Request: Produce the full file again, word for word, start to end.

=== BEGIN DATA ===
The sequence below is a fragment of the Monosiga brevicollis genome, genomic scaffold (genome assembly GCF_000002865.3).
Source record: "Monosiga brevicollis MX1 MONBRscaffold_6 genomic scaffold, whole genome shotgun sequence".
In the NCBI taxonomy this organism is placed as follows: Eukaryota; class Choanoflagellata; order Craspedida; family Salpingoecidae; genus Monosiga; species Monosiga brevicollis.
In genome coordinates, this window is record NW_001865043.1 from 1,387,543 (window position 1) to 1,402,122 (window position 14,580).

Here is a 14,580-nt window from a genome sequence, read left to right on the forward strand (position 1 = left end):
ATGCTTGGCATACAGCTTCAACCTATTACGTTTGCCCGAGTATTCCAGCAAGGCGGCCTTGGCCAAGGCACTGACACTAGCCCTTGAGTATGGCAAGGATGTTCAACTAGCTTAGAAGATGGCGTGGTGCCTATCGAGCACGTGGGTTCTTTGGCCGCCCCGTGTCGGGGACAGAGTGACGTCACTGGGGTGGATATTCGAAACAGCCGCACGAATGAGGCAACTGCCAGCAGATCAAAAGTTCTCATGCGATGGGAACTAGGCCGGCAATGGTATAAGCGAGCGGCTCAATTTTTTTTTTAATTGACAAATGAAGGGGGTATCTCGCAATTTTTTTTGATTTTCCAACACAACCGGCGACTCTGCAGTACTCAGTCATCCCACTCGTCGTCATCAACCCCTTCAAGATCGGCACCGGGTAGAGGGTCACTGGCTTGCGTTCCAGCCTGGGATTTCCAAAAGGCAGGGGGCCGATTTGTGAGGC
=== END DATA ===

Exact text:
The sequence below is a fragment of the Monosiga brevicollis genome, genomic scaffold (genome assembly GCF_000002865.3).
Source record: "Monosiga brevicollis MX1 MONBRscaffold_6 genomic scaffold, whole genome shotgun sequence".
In the NCBI taxonomy this organism is placed as follows: Eukaryota; class Choanoflagellata; order Craspedida; family Salpingoecidae; genus Monosiga; species Monosiga brevicollis.
In genome coordinates, this window is record NW_001865043.1 from 1,387,543 (window position 1) to 1,402,122 (window position 14,580).

Here is a 14,580-nt window from a genome sequence, read left to right on the forward strand (position 1 = left end):
ATGCTTGGCATACAGCTTCAACCTATTACGTTTGCCCGAGTATTCCAGCAAGGCGGCCTTGGCCAAGGCACTGACACTAGCCCTTGAGTATGGCAAGGATGTTCAACTAGCTTAGAAGATGGCGTGGTGCCTATCGAGCACGTGGGTTCTTTGGCCGCCCCGTGTCGGGGACAGAGTGACGTCACTGGGGTGGATATTCGAAACAGCCGCACGAATGAGGCAACTGCCAGCAGATCAAAAGTTCTCATGCGATGGGAACTAGGCCGGCAATGGTATAAGCGAGCGGCTCAATTTTTTTTTTAATTGACAAATGAAGGGGGTATCTCGCAATTTTTTTTGATTTTCCAACACAACCGGCGACTCTGCAGTACTCAGTCATCCCACTCGTCGTCATCAACCCCTTCAAGATCGGCACCGGGTAGAGGGTCACTGGCTTGCGTTCCAGCCTGGGATTTCCAAAAGGCAGGGGGCCGATTTGTGAGGC